All of this serves to weaken us locally. It keeps us in a master/servant relationship continuously begging for grants from your institutions, while we remain bereft of core funding ourselves. This is not what we need or want.

Instead, here’s how you can be more helpful with your ‘DRM’ investment: if you are serious about ‘shifting power’ then reduce your footprint and brand and use your fundraising machinery to help grassroots organisations create the structures to fundraise for themselves and sustain their work.

We need the infrastructure for people to raise money domestically and from diaspora, not to be competing with big global INGOs. What is ultimately needed is to strengthen and scale up southern civil society, not to be pushed out of our own communities and markets.

Do you need to exist in every country with your brand? No. There are often local organisations, like ourselves, who work effectively on the ground, with better connections to the local community. And many of us also have the skills and capacity to represent our issues on the world stage.

We represent an eclectic mixture of organisations, but we are, increasingly, uniting under the banner or hashtag of #ShiftThePower and its “Manifesto for Change.

Our plea is that you work with us, not against us. We need to be supported, not competed with, and certainly not replaced.


  1. African Philanthropy Network
  2. Arusha Municipal Community Foundation, Tanzania
  3. Caring Volunteers Network (CAVNET), Ghana
  4. Community Self Reliance Centre, Nepal
  5. Dalit Community Foundation, India
  6. Development Expertise Center, Ethiopia
  7. Development Research and Advocacy, Ghana
  8. Emma Crewe, SOAS University of London, UK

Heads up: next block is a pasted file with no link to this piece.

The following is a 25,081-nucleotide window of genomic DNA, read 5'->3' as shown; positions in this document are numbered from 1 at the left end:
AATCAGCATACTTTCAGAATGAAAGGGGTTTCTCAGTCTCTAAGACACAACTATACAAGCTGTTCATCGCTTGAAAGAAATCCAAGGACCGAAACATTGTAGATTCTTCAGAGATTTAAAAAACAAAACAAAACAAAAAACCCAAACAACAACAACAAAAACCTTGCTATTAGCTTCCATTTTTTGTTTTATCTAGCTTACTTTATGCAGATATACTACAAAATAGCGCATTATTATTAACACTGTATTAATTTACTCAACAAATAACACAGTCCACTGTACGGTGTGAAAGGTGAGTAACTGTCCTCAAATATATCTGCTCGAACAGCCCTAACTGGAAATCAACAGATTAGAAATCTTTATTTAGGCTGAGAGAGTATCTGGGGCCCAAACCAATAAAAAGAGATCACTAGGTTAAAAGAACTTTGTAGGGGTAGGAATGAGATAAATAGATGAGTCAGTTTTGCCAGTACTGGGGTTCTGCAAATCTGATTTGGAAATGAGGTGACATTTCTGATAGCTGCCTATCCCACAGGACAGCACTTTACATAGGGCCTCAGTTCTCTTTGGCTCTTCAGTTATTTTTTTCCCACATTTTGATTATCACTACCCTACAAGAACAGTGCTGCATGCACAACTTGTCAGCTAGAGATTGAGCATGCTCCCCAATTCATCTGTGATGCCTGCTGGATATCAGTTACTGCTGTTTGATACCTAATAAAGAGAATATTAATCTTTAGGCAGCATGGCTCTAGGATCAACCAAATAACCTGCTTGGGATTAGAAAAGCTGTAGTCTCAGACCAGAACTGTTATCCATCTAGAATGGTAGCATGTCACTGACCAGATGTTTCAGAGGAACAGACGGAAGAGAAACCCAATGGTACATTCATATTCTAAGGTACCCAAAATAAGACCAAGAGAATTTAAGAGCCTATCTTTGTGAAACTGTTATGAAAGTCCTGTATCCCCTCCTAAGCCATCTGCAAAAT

9. Equality for Growth, Tanzania
  10. Foundation for Civil Society in Tanzania, Tanzania
  11. Foundation for Social Transformation, India
  12. Fundaçâo Micaia, Mozambique
  13. Ghana Philanthropy Forum, Ghana
  14. Global Fund for Community Foundations, South Africa
  15. Global Peace Association, Ghana
  16. Gramin Evam Nagar Vikas Parishad (GENVP), India
  17. Greenfield Africa Foundation, Ghana
  18. International Foundation for Students and Youth Development (IFSYD), Ghana
  19. Keepers Zambia Foundation, Zambia
  20. Le Fond our les Femme Francophone, Togo
  21. LIN Center for Community Development, Vietnam
  22. Mauritius Council for Social Services, Mauritius
  23. Multikids Africa, Ghana
  24. NZP+ Mufumbwe, Zambia
  25. Olive Luena Education Trust, Tanzania
  26. Participatory Action for Community Empowerment Foundation (PEACE), Zambia
  27. People’s Action Forum (PAF), Zambia
  28. Romanian Foundation for Children, Community and Family (FRCCF), Romania
  29. Ruth Foundation, Zambia
  30. Sahakarmi Samaj, Nepal
  31. Sahara Advocates for Change, Ghana
  32. SEED Malaysia, Malaysia
  33. Selma Foundation, Ghana
  34. Tanzania Community Foundation Network, Tanzania
  35. Thubutu Africa Initiatives, Uganda
  36. UHAI EASHIRI, Kenya
  37. West Africa Civil Society Institute, Ghana
  38. Young Women Christian Association (YWCA) Mongu, Zambia
  39. Zambia Alliance for Agroecology and Biodiversity (ZAAB), Zambia
  40. Zambia Council for Social Development, Zambia (ZCSD)
  41. Zambia National Education Coalition (ZANEC), Zambia
  42. Zambian Governance Foundation for Civil Society (ZGF), Zambia

If you wish to add your name or organization to this list, please insert the details in a comment below. Thank you.